Four years after Michael starts sending Hanna the tapes, Hanna sends him a hand-written note thanking him. The handwriting looks like child’s writing, but Michael is overjoyed that Hanna can finally read and write. In the past few years, Michael had read about illiteracy, the helplessness that it inflicts on people’s lives, and the energy it costs them to hide it. Though Michael is proud that Hanna has taken “a step towards liberation,” he also feels sorry for her, for having a “delayed and failed life.”
Hanna’s newfound literacy is a mark of independence, but it is a bittersweet victory. That Hanna had waited so long to learn left her with a “delayed and failed life,” one filled with her struggle to hide her illiteracy and that ultimately led her to prison.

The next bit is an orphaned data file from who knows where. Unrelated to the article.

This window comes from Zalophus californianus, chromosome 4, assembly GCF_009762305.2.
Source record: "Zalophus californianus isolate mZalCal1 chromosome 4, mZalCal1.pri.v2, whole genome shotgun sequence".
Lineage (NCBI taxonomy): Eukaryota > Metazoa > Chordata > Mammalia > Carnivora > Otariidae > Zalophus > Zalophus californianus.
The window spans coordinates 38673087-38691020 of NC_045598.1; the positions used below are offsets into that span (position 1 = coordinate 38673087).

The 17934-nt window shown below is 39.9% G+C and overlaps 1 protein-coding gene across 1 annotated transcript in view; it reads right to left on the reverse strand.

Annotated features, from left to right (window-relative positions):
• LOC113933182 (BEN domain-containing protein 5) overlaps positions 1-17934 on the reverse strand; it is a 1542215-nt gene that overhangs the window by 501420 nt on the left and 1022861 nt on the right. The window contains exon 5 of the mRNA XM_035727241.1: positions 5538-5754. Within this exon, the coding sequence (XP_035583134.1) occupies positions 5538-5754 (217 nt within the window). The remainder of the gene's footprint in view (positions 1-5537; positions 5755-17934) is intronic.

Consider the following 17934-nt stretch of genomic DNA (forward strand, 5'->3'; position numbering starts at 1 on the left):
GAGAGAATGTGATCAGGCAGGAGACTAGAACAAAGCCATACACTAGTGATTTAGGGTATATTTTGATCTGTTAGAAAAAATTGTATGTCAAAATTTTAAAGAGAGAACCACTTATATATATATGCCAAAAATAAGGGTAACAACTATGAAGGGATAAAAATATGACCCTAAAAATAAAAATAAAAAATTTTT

After Hanna’s first note, she regularly sends him brief notes thanking him, commenting on the book Michael read to her, or describing her life in prison. Though she assumes all the books Michael records are contemporary, Hanna’s literary observations are “astonishingly on the mark.” Despite Hanna’s many notes, Michael never writes to Hanna but keeps reading to her, even when he is in America or on vacation. Reading to Hanna is Michael’s “way of speaking to her, with her.” Michael keeps all of her notes, observing that over the years her handwriting became “lighter and more confident.”
After she learns how to read, Hanna’s observations are “astonishingly on the mark,” suggesting that her previous misunderstandings and misinterpretations were not from a lack of intelligence but rather a lack of applied thought. Though Michael keeps sending her tapes, he never returns Hanna’s messages, maintaining his distance by withholding himself from her (similar to how she once withheld herself from him).